The New York Times came under fire on Wednesday for running what critics characterized as “uncontested propaganda” in the form of an op-ed by notorious war profiteer and Blackwater founder Erik Prince.
“When outlets like the Times uncritically publish pieces like Prince’s, it further blurs the line between opinion and straight propaganda.”
—Sarah Jones, The New Republic
As in his other prominent op-eds that ran recently in the Wall Street Journal and USA Today, Prince—the brother of Education Secretary Betsy DeVos—pitched his plan to largely privatize the 16-year war in Afghanistan. Many have denounced this for-profit scheme—which would place the war in the hands of an American “viceroy” and private mercenaries—as tantamount to “colonialism.”
On Wednesday, though, commentators began directing their ire at the outlet that “uncritically” provided a platform for Prince’s “advertorial.”
“Why is the New York Times op-ed page publishing Erik Prince’s sales pitch for more mercenaries?” asked The New Republic‘s Sarah Jones.
The scheme being proposed “would make Prince, who now owns another private military company, Academi, very rich,” Jones added. “The conflicts of interest are glaring, and yet this advertisement was given pride of place in the opinion section.”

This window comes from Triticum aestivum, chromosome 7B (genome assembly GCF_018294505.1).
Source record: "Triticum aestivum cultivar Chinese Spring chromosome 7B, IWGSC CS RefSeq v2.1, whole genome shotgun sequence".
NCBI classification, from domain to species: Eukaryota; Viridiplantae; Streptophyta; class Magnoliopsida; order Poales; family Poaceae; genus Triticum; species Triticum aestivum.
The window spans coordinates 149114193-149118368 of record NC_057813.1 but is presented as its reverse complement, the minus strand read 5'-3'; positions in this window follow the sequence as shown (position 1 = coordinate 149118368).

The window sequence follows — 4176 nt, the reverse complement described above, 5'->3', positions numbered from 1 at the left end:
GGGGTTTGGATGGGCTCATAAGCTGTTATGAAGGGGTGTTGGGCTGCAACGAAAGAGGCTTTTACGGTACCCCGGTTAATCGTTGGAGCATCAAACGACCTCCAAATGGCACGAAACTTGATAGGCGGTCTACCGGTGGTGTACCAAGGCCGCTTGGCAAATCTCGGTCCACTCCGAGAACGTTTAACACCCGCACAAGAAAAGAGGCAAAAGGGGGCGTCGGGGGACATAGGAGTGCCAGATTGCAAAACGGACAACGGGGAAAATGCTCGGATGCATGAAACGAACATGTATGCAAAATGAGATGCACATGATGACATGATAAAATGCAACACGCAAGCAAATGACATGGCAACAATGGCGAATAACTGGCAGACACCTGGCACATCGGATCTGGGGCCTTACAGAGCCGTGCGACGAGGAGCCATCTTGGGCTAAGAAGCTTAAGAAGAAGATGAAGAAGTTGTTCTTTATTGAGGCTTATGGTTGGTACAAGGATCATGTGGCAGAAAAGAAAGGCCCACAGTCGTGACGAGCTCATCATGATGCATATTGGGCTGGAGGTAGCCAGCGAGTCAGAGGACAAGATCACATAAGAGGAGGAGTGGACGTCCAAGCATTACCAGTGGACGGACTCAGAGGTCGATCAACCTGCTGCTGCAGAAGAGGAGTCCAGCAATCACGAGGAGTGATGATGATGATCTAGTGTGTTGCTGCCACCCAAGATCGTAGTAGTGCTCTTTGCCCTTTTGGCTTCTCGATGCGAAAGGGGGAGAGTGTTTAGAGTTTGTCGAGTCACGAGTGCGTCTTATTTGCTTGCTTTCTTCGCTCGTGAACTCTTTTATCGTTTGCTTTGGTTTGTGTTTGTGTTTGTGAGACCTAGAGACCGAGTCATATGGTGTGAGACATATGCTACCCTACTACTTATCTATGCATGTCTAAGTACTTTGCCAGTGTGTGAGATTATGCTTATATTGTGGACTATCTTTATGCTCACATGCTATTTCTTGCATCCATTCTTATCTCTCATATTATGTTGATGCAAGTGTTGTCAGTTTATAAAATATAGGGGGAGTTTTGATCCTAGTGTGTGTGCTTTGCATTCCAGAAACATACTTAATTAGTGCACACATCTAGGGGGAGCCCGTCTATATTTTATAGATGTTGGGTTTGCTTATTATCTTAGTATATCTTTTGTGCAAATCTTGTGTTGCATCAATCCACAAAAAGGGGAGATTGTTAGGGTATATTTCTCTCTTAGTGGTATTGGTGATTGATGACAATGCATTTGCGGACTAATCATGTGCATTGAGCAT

Further, as Slate‘s Ben Mathis-Lilley observed, Prince’s Times bio failed entirely to highlight these conflicts of interest.
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While the bio “notes that [Prince is] the chairman of the Frontier Services Group, it doesn’t make clear that the Frontier Services Group’s business involves selling ‘force protection’ to clients in countries including Afghanistan.”
As many observed following Prince’s Wall Street Journal op-ed, it is hardly surprising that a war profiteer sees an opportunity to profit off a war with no end in sight.
The real problem, argues GQ‘s Jay Willis, “is not that Prince is taking advantage of an opportunity to shill for his latest collection of well-compensated mercenaries. It’s that the New York Times is giving Prince space on its opinion pages in order to do so.”
Freelance reporter Paul Blest noted that the Times “allow[ed] Erik Prince to grovel for a new contract” in its opinion section “almost ten years to the day” of the 2007 Nisour Square massacre—the killing of 17 Iraqis by Blackwater security guards.
Others similarly criticized the Times on social media: